As in all good networks, reciprocity keeps the wheels turning. Nimish Mehta, CEO of Impresse, which runs a Web service for corporate printing needs, was among the TiE members who invested that $800,000 in Versata. An investor in JamCracker, he's also friends with Chandra. So when Impresse was raising capital, Chandra got to do something virtually every investor in the Valley would kill to do--he invested alongside Kleiner Perkins and Benchmark. Rekhi, because he's the godfather and everyone wants him to invest, also got in on the deal. As did Satish Gupta, CEO of Cradle Technologies, a chip company. Why him? Impresse CEO Mehta, who left a job as senior vice president at Oracle, is one of four Indian angel investors in Cradle.

The wealth-creation potential of this network is huge. So naturally it was only a matter of time before the Valley's money establishment discovered it. The same VC firms that used to look warily at Indians starting companies now trip over themselves trying to get Indian deals in the door. Scott Sandell, a partner at New Enterprise Associates, asks the Indians he's already funded to send their entrepreneurial friends over to NEA. Of the 15 companies Sandell has funded at NEA, four were founded by Indians.

What VCs have realized is that Indians are not only some of the best entrepreneurs they've ever met, but they're also wired into one of the Valley's most precious resources--technical talent. Companies with Indian founders, especially ones who've gone to IIT, can often hire teams of developers faster than the average company. This can be a huge advantage in the Internet race to get up and running ahead of the other guy. Munjal Shah, a first-generation Indian American, says he's had no problem hiring top-flight engineers for his company, Andale, which provides services to people who sell lots of stuff on auction sites. Shah met his two chief engineers, both IIT grads, through one of his angel investors, all seven of whom went to IIT. Shah thinks the connections enabled Andale to move much faster than it would have otherwise. "Our time to team was lower," he says.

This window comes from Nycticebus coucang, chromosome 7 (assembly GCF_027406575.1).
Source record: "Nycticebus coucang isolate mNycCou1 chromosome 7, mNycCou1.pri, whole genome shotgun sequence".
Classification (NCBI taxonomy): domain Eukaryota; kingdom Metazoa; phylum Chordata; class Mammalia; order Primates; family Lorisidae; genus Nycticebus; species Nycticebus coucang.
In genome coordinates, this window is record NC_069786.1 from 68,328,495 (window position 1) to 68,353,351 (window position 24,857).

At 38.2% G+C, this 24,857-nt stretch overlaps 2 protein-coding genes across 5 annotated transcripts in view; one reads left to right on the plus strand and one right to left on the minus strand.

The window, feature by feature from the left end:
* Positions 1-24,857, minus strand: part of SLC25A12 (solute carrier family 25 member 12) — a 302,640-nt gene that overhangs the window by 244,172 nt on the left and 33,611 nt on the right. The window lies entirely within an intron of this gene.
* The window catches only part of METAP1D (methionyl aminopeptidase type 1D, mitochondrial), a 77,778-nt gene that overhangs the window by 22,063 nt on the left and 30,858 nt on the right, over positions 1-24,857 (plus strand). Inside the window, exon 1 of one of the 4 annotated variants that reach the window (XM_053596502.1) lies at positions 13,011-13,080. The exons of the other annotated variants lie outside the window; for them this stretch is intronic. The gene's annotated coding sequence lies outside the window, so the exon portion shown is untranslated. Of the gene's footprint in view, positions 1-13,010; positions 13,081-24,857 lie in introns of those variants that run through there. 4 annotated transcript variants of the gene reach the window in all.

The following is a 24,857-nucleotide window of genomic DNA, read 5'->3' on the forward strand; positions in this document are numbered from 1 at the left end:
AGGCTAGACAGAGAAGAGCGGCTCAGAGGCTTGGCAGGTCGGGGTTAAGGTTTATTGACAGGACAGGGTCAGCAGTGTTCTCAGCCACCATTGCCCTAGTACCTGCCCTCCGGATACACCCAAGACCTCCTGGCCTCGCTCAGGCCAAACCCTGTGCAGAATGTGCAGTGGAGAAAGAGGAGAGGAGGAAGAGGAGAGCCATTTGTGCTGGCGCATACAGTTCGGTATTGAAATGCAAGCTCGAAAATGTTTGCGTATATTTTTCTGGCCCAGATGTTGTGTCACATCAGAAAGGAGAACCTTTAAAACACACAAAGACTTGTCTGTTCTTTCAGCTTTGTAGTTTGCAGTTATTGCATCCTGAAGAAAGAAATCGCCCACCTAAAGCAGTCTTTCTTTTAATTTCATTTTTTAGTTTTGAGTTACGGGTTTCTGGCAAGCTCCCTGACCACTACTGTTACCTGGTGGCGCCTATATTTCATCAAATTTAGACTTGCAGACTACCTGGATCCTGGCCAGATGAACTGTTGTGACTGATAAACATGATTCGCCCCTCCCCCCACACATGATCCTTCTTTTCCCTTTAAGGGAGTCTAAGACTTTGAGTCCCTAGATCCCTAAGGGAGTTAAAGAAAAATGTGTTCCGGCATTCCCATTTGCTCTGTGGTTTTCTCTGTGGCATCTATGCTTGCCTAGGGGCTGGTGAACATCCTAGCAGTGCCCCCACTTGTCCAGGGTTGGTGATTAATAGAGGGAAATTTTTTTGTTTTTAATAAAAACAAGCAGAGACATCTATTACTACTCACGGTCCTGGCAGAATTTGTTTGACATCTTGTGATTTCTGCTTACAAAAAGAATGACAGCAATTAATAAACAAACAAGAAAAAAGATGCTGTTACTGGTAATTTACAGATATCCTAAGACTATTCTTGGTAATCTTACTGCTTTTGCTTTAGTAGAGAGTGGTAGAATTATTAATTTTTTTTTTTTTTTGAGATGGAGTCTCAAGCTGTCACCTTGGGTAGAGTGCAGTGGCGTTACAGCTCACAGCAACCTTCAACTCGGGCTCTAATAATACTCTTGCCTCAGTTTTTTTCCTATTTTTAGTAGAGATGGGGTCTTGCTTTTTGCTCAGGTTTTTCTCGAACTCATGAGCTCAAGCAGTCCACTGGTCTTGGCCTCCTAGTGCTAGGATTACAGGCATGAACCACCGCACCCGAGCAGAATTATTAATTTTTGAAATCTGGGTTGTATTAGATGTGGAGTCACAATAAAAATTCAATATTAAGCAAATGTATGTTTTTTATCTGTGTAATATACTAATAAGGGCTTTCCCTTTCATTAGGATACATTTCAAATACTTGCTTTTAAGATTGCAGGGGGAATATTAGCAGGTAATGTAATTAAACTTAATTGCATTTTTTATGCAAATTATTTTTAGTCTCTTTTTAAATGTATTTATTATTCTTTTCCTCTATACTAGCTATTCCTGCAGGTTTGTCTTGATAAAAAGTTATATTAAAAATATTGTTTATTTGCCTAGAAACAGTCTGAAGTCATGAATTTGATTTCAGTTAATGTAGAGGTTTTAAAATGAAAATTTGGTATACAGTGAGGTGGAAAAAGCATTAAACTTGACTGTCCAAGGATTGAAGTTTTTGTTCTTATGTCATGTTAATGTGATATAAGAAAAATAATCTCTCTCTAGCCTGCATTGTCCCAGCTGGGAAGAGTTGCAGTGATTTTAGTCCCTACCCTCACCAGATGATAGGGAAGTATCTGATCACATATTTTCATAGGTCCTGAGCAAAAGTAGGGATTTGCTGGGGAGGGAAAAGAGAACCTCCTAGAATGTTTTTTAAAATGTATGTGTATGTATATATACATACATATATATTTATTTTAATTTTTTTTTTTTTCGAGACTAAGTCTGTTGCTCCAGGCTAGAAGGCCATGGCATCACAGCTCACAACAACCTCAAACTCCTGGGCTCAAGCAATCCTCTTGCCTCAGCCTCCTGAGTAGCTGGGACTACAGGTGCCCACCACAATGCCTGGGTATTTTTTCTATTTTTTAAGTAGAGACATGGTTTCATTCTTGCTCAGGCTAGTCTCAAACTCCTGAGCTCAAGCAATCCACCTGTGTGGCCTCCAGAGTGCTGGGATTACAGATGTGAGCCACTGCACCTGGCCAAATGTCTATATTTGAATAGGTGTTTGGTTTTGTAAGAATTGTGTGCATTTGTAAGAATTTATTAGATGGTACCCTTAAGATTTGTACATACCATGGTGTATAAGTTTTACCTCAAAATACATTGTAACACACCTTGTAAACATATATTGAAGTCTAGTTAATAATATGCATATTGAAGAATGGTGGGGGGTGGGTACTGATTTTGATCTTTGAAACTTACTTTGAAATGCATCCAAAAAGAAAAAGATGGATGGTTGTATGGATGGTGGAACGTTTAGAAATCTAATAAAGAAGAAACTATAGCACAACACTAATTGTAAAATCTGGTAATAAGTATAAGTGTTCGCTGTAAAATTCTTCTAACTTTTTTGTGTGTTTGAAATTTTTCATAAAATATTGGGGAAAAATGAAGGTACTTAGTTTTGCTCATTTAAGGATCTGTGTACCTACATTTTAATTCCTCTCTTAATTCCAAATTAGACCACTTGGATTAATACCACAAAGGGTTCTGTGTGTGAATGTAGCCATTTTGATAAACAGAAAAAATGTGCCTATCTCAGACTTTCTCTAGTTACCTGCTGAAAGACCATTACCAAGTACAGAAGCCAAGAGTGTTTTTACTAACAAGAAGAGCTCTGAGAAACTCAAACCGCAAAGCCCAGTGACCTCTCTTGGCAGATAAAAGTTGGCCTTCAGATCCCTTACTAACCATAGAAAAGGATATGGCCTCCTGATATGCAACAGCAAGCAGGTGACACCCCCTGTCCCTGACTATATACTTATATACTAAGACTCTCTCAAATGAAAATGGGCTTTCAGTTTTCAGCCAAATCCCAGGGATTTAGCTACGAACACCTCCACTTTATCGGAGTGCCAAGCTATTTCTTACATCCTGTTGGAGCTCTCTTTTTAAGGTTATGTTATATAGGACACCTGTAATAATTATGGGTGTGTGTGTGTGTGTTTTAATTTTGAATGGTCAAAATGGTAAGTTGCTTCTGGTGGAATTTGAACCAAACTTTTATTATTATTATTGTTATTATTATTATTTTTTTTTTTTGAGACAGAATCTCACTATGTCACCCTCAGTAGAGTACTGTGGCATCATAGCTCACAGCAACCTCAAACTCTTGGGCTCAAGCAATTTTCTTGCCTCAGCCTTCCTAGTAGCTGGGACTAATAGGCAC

One recent day, as I walked through TiE's offices with Rekhi, he showed me the brochure for the group's upcoming annual conference. The first few years TiE held a conference, nobody of note wanted to come and speak. "This year we had people calling us," Rekhi said with great pride. Jim Clark and Sycamore Network's Gururaj Deshpande are the keynotes; McKinsey CEO Rajit Gupta is also speaking. Flipping open the brochure, Rekhi pointed out a long list of conference sponsors--Goldman Sachs, Morgan Stanley, Kleiner Perkins, KPMG, Internet Capital Group, and so on. The conference quickly sold out; 1,500 people signed up.

Such accomplishments attest to Rekhi's success in developing the Indian network. "Some of my friends joke that we don't need TiE anymore," he says, which is why Rekhi has begun to turn to a place he thinks needs a lot of attention--India. "I call it the economic freedom movement," he says. "Information technology is restoring India's confidence. The change is amazing." Among Rekhi's India projects is a campaign to raise private money for IIT, which, despite its wealthy graduates, is still funded by $100 million a year from the Indian government. He kicked off the campaign by giving $5 million to his alma mater, IIT Bombay. Each time he visits India, which is frequently these days, Rekhi meets with Prime Minister Atal Behari Vajpayee or cabinet members to discuss economic reform. Rekhi wants the government to foster U.S.-style venture capital, so that India will become a haven for startups and not just a place to farm out cheap software development. In the face of India's one billion people and notoriously sclerotic and corrupt bureaucracy, these would seem ambitious goals. But Rekhi is undaunted. "I have the time and the financial resources," he says. "I want to transform India." Don Corleone, it seems, is starting to act a little like Gandhi.